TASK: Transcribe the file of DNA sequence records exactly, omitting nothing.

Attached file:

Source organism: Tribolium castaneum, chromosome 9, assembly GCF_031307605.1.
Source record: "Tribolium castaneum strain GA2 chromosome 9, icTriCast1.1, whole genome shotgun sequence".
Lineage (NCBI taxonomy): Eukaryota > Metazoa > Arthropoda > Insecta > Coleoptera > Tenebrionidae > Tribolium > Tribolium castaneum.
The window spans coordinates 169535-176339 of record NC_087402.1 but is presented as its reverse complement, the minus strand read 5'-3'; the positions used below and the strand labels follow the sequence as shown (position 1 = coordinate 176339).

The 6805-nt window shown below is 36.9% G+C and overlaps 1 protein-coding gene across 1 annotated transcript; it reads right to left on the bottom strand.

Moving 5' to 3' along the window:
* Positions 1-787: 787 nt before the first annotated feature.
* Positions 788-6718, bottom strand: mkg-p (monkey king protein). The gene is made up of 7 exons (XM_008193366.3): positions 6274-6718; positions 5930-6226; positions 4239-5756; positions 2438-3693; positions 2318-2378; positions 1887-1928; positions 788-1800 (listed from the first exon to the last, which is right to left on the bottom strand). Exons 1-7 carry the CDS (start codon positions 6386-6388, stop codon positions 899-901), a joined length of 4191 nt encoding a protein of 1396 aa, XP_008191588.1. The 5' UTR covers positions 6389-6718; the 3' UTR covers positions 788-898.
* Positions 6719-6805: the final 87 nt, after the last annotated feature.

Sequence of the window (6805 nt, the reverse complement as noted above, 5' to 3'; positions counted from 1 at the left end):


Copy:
Source organism: Tribolium castaneum, chromosome 9, assembly GCF_031307605.1.
Source record: "Tribolium castaneum strain GA2 chromosome 9, icTriCast1.1, whole genome shotgun sequence".
Lineage (NCBI taxonomy): Eukaryota > Metazoa > Arthropoda > Insecta > Coleoptera > Tenebrionidae > Tribolium > Tribolium castaneum.
The window spans coordinates 169535-176339 of record NC_087402.1 but is presented as its reverse complement, the minus strand read 5'-3'; the positions used below and the strand labels follow the sequence as shown (position 1 = coordinate 176339).

The 6805-nt window shown below is 36.9% G+C and overlaps 1 protein-coding gene across 1 annotated transcript; it reads right to left on the bottom strand.

Moving 5' to 3' along the window:
* Positions 1-787: 787 nt before the first annotated feature.
* Positions 788-6718, bottom strand: mkg-p (monkey king protein). The gene is made up of 7 exons (XM_008193366.3): positions 6274-6718; positions 5930-6226; positions 4239-5756; positions 2438-3693; positions 2318-2378; positions 1887-1928; positions 788-1800 (listed from the first exon to the last, which is right to left on the bottom strand). Exons 1-7 carry the CDS (start codon positions 6386-6388, stop codon positions 899-901), a joined length of 4191 nt encoding a protein of 1396 aa, XP_008191588.1. The 5' UTR covers positions 6389-6718; the 3' UTR covers positions 788-898.
* Positions 6719-6805: the final 87 nt, after the last annotated feature.

Sequence of the window (6805 nt, the reverse complement as noted above, 5' to 3'; positions counted from 1 at the left end):